Can you remember your last visit to a medical clinic for a checkup? What advice did you receive from the doctor?
Was it to eat healthy and nutritious food? Reduce intake of sugar and salt? Exercise more to avoid heart disease? Drink less or maybe shun alcohol altogether? Boost your metabolism?
What is metabolism?
It is our metabolism which keeps us alive by converting everything we eat into valuable building blocks and energy. Economies work very much in a similar manner. They extract and import, convert and consume, excrete and export. Analysing an economy as a metabolism can tell us a lot about its health. Better understanding through data-based analysis of our metabolic intake and outputs can help us to understand the impacts of the variables such as diet, exercise, and environmental stresses on the human body associated with lifestyle.
Similarly, the health of the environment and planet impact the past, present, and future of every nation, community, household and individual. The natural and social sciences history tells us that unsustainable economics and resource overconsumption can put an entire civilization at severe risk. Risks are experienced by all and particularly the most marginalized in urban and rural areas. Finding and maintaining a balance in development is critical.
Likewise, the sustainability of local and national socio-economic development strategies remain closely linked to our local environments' health and well-being and the ecosystems that sustain life and provide critical ecosystem services.
If our Earth is a body, how healthy is the diet for our people and planet?
Unfortunately, not healthy enough. A planetary emergency and a global pandemic, depletion of natural resources and widened poverty and inequality mean our planet is not nearly as healthy as it could or should be. Changes to production and consumption patterns are inevitable to avoid disastrous impacts.
Fortunately, there are tools available to understand better the challenges of human beings, communities, societies, and economies alike. How? By applying a metabolic approach.
In economic terms, smarter production and consumption can build stronger and more stable households and communities, spur sustainable development from the local and grassroots to the domestic and international level and help to reduce greenhouse gas emissions toward a more prosperous and peaceful future worldwide.
Much of this balancing requires "closing the loop" to create a circular and sustainable economy.
Metabolic analysis to understand a circular and sustainable future
A metabolic analysis is a cornerstone in identifying circular economy opportunities with a high mitigation potential. This is a 'whole-of-society', integrated approach that strengthens national environmental systems and triggers investments into transformative climate actions. Policymakers, administrators and public and private sector leaders build on the insights from the metabolic analysis and be equipped with the knowledge to take sustainable actions while considering the landscape of strengths, weaknesses, opportunities and threats in a rapidly evolving natural environment.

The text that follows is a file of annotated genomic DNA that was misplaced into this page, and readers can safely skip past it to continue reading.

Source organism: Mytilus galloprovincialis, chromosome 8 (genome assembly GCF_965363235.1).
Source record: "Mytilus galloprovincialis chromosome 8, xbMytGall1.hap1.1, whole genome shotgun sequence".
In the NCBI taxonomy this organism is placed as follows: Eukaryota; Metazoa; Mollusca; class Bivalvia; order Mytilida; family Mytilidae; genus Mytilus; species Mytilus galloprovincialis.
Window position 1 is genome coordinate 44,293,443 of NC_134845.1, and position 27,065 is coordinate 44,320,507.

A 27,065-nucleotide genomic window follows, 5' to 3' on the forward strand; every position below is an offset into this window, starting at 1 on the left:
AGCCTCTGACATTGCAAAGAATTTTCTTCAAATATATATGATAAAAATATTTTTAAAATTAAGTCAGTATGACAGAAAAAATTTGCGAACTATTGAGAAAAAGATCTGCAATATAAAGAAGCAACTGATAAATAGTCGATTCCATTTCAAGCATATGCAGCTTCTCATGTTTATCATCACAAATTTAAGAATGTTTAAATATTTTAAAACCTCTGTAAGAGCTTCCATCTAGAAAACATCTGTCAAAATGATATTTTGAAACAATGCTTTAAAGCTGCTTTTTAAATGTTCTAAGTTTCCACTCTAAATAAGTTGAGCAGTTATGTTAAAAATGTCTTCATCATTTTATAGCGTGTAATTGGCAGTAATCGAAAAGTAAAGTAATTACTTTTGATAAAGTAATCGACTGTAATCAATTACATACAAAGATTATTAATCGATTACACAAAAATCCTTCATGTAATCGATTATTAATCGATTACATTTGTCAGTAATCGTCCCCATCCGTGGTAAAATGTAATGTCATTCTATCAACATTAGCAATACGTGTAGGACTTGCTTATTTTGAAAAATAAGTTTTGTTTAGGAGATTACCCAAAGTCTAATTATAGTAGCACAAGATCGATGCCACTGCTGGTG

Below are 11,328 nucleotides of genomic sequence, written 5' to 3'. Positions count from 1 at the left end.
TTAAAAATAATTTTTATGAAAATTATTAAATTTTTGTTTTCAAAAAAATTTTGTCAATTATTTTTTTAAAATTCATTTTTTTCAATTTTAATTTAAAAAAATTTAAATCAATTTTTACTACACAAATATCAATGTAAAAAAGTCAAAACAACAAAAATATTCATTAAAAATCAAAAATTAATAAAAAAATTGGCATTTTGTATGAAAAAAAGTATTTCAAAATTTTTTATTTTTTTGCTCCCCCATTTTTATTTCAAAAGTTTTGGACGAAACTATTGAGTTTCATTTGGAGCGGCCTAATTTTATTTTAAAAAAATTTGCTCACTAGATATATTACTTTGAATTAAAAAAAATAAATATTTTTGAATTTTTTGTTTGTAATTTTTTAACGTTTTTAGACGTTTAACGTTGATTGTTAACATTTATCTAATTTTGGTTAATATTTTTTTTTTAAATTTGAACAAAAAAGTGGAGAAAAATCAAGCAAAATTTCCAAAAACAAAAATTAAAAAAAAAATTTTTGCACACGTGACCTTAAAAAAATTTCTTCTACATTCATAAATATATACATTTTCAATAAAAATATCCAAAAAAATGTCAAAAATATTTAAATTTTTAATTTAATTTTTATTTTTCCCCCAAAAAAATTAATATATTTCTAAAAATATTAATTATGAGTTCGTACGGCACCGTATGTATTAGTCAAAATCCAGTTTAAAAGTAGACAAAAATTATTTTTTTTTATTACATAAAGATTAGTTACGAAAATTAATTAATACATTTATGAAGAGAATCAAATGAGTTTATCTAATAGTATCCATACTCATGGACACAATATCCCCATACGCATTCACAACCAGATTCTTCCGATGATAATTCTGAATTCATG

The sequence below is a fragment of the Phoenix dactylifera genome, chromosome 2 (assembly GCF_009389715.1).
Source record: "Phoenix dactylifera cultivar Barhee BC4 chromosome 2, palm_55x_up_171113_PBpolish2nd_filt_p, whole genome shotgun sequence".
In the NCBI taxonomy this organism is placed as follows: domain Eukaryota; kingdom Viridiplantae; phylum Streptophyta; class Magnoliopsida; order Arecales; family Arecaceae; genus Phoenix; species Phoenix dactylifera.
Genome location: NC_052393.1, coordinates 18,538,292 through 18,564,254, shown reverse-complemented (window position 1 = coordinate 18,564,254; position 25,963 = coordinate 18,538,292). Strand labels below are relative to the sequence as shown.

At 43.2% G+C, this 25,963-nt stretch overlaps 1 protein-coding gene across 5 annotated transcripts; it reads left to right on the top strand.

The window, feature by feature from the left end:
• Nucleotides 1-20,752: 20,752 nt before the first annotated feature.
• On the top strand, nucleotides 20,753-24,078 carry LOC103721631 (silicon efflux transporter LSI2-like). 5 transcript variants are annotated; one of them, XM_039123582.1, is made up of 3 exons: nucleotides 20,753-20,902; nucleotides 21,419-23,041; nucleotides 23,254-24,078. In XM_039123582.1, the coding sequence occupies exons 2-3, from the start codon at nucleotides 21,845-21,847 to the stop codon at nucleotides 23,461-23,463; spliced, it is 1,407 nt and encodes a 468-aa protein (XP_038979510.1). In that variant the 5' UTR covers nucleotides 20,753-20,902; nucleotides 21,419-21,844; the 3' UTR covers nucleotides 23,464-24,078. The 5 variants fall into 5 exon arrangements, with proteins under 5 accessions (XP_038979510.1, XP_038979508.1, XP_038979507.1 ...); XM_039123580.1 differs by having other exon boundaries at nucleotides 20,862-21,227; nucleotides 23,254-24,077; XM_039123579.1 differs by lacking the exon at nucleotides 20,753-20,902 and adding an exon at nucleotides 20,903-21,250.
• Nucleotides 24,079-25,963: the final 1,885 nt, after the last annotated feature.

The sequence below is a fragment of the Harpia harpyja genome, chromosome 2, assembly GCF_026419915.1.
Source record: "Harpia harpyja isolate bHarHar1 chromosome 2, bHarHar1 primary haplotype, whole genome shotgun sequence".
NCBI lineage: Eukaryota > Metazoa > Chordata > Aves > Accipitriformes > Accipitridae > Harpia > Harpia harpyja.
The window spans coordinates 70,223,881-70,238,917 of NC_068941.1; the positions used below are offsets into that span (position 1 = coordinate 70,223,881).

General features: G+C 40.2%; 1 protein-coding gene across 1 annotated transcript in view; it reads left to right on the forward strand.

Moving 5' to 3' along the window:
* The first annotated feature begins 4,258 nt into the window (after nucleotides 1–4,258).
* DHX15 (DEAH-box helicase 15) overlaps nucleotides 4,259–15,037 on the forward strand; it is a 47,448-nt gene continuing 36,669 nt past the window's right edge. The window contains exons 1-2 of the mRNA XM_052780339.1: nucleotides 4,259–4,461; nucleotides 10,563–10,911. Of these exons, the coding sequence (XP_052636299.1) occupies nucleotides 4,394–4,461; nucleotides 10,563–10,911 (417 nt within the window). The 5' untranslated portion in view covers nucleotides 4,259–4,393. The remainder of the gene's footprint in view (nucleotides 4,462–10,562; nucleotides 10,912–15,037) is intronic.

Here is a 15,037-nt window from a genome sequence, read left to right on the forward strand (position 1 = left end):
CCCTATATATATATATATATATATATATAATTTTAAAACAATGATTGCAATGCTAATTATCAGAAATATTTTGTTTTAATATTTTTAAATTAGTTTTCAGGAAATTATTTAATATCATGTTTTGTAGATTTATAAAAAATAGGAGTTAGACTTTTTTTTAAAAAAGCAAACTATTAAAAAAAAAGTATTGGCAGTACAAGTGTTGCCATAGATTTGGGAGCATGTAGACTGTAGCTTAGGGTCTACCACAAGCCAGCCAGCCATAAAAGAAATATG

How Does it Work?
In the case of Lao PDR, mapping the flows and stocks of the national economy, the metabolic analysis looks at the performance of the overall national economic system and "the development of an integrated development perspective that includes all levels and sectors".
This requires data on resource use and assets to determine how they work together to respond to individuals' needs. Data visualization assists policy makers to develop a consensus on the current situation and, based on that consensus, determine the most promising circular economy opportunities in coordination with private sector.
UNDP's "Circular GHG mitigation opportunities Lao PDR: A metabolic approach"
By moving towards a circular economy, Lao PDR is pursuing both the objective of reducing global greenhouse gas (GHG) emissions while securing the growth which allows the country to build up its material' stock' of produced goods to meet societal needs, such as shelter, nutrition, mobility, healthcare and education.
In Lao PDR's population of some 7.17 million, about 65 per cent of the people live in rural areas, and 70 per cent of the population are working in the agriculture sector.
Women play an essential role in agricultural production, managing almost 70 per cent of farms. By reducing natural resource exploitation, circular economy seeks to safeguard the proper use of human resources, in which gender considerations play an important role. Evidence indicates that improving gender equality and women's participation in the economy drive economic growth.
Identified in the report as the most effective circular mitigation opportunities in Lao PDR are to:
Improve livestock productivity,
Produce biogas and organic fertilizer,
Prioritize regenerative construction materials
Implement industrial symbiosis and remanufacturing
Recycle construction waste
Promote active, shared and public transport
Recycle municipal solid waste
For a healthy nation and healthy families alike, the understanding of our nation’s metabolism is the catalyst to help leaders, policymakers, and administrators plan for and strategize necessary changes.
For the latter UNDP's "Circular GHG mitigation opportunities Lao PDR: A Metabolic Approach" which summarizes the critical needs and strategies towards a sustainable future, click here.
The report has been funded by the German Federal Ministry for Environment, Nature Conservation, and Nuclear Safety (BMU), the German Federal Ministry of Economic Cooperation and Development (BMZ), the European Union (EU) and the Government of Spain through the NDC Support Programme.
Contact details to get in touch with UNDP or Project Team
Aksonethip SOMVORACHIT, UNDP Communications Analyst